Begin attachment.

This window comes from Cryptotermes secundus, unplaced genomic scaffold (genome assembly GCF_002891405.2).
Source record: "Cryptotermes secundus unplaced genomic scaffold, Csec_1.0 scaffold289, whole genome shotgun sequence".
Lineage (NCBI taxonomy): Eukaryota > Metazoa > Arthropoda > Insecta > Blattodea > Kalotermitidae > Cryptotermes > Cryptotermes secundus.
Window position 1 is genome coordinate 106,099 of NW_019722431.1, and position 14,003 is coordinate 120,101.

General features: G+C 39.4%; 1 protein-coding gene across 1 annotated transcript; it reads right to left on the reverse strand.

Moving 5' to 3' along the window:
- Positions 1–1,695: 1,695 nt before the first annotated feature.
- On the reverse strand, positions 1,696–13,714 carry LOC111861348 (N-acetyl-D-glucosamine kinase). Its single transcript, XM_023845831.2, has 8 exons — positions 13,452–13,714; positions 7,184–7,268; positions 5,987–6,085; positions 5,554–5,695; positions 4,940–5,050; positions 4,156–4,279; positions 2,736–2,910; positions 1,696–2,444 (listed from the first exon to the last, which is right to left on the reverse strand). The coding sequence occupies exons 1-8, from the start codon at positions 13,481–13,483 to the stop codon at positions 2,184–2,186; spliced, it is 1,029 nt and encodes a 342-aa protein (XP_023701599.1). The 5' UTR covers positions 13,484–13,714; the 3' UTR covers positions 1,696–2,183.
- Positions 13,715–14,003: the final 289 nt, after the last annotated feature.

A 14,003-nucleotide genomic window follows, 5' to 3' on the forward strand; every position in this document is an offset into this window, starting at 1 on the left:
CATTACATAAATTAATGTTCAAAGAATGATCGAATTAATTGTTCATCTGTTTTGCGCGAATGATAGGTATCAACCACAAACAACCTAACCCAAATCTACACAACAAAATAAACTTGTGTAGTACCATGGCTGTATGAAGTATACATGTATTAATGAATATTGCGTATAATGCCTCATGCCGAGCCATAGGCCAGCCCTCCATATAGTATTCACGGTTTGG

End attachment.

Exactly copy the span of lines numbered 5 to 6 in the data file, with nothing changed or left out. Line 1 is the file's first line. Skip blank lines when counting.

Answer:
General features: G+C 39.4%; 1 protein-coding gene across 1 annotated transcript; it reads right to left on the reverse strand.

Moving 5' to 3' along the window: